In general, short courses will come out more expensive than long courses, so I ended up looking at the long courses instead of my original short-term plan. Scuola del Cuoio’s longest course was only 6 months long and very expensive (more than 9000 EUR if I remember correctly), and they didn’t offer scholarships, only a 20% early bird discount. Though more reputable and well-known to me, I had reservations about the tuition fee. On the other hand, Accademia Riaci had a 1 year (they call it 1 year but technically it’s just 7 or 8 months) course which was also quite expensive at about 12,000 euro (including the “registration fee”), but the difference is that they had scholarships and I was able to work out a scholarship that made Riaci’s one year course much more affordable than Scuola del Cuoio’s six-month course. That, plus whatever research I was able to gather, encouraged me to take a chance on the lesser-known school.
So how did my scholarship work out? Riaci offers several different kinds of ‘scholarships’, some of which are merit-based, and some of which are like a service-exchange basis.
The first route is signing up as a ‘ Student Course Reporter’–those students whose photo albums in Facebook and on their website ultimately helped in legitimizing the school. Basically they would be required to document classes, etc., and provide student reports to the school, all in exchange for a small discount on the tuition fee. I didn’t sign up for this one but I think the discount is maybe 10%?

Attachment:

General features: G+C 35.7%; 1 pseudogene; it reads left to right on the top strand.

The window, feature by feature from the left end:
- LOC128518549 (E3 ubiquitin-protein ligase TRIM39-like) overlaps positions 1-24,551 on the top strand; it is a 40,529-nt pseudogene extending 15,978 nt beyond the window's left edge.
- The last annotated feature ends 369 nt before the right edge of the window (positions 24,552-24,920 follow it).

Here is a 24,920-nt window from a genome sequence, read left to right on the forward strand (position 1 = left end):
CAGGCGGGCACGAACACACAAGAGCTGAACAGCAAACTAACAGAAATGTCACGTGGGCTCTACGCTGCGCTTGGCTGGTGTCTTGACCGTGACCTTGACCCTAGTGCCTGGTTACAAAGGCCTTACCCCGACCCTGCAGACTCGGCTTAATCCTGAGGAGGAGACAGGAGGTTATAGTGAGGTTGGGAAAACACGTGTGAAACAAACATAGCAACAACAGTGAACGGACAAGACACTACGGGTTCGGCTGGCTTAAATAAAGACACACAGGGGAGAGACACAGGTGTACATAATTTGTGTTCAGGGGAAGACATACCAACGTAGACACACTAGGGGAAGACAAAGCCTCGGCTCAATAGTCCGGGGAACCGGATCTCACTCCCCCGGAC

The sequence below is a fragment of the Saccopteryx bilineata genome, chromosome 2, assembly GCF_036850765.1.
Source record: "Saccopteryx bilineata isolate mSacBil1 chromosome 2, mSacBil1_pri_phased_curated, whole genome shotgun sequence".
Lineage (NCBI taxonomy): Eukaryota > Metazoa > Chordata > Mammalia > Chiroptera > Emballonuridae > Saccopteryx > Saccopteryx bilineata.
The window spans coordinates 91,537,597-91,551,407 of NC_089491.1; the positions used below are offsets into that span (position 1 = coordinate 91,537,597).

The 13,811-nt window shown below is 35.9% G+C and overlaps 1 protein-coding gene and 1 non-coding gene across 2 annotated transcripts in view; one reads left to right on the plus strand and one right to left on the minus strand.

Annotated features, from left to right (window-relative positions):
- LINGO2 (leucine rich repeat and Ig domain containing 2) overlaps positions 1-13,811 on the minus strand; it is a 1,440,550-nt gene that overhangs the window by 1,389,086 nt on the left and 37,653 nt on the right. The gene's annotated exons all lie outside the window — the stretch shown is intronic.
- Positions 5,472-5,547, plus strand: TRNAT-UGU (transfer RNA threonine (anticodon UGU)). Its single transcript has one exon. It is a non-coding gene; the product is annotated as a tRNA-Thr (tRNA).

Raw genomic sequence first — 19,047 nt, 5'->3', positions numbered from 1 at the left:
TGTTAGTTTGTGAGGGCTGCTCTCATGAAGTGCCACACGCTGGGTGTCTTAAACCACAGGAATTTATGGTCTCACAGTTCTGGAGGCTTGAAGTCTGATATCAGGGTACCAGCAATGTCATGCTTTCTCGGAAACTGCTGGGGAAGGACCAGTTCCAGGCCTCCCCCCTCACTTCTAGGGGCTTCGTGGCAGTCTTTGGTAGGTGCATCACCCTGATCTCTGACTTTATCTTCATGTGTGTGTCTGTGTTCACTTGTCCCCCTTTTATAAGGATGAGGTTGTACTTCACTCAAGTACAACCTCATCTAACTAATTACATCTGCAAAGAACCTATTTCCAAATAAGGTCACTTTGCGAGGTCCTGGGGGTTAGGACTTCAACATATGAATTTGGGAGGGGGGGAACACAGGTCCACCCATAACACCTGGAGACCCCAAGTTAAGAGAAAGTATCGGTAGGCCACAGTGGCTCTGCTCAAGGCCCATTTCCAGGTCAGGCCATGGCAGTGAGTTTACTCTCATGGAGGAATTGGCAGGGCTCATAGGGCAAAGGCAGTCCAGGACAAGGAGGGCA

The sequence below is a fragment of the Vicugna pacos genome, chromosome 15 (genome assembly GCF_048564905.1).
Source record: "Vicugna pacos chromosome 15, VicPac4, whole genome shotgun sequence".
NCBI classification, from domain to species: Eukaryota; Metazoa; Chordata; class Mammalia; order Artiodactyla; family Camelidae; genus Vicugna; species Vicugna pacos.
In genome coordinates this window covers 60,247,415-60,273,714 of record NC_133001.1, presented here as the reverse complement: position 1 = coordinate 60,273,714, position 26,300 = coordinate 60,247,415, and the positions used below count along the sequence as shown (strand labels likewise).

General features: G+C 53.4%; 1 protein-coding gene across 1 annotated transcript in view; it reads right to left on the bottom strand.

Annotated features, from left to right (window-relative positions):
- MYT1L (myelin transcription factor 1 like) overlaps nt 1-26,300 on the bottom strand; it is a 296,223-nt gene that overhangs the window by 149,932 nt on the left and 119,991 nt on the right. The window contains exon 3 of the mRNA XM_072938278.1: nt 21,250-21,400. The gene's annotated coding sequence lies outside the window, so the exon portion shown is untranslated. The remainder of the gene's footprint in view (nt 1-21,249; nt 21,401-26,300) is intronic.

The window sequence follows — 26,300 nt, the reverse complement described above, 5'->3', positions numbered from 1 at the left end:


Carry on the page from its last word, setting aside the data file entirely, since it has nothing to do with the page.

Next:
Another scholarship option is via competition. I did not go through this route because there wasn’t any active contest at the time, but I remember seeing banner ads for something like a competition resulting in partial or complete scholarships, so that’s also something to consider.
Lastly, there is the merit-based scholarship, which is what I received. I had no background in bag-making, but they told me that I could apply with a portfolio (plus essay) of my illustrations, which would still allow me to receive a scholarship for the bag making course that I was interested in. It’s not directly related but I guess you can tell a person’s general artistic proclivities and skills via other art media.
Once my application was accepted, they offered me a unique arrangement which gave me a higher scholarship value combined with additional requirements I would have to submit to the school in the form of illustrations. I wasn’t a hundred percent sold on it–it seemed like I was exchanging the scholarship value for its equivalent in illustrations–but it meant less cash out for me and I think that was the deal-maker in the end.
APPLICATION & ENROLMENT PROCESS
The start of the application process began just by emailing the school to inquire about the course, prices and dates, etc. There were several back-and-forths with them sending me different options depending on my budget as well as how much time I had available. You can take as little as a day or a week’s worth of classes, or as long as several years if you decide to take an undergraduate course or additional master courses. After I had decided on the one year Atelier course (not to be confused with a normal one year course–although I have no idea what the difference is), and after I had applied for and gotten my scholarship, it was a matter of submitting documents like copies of IDs, transcripts, etc., as well as paying the non-refundable confirmation fee of 3000 EUR (which is like the enrolment fee–a weird European school system thing that makes all tuition fees markedly more expensive) within two weeks of acceptance.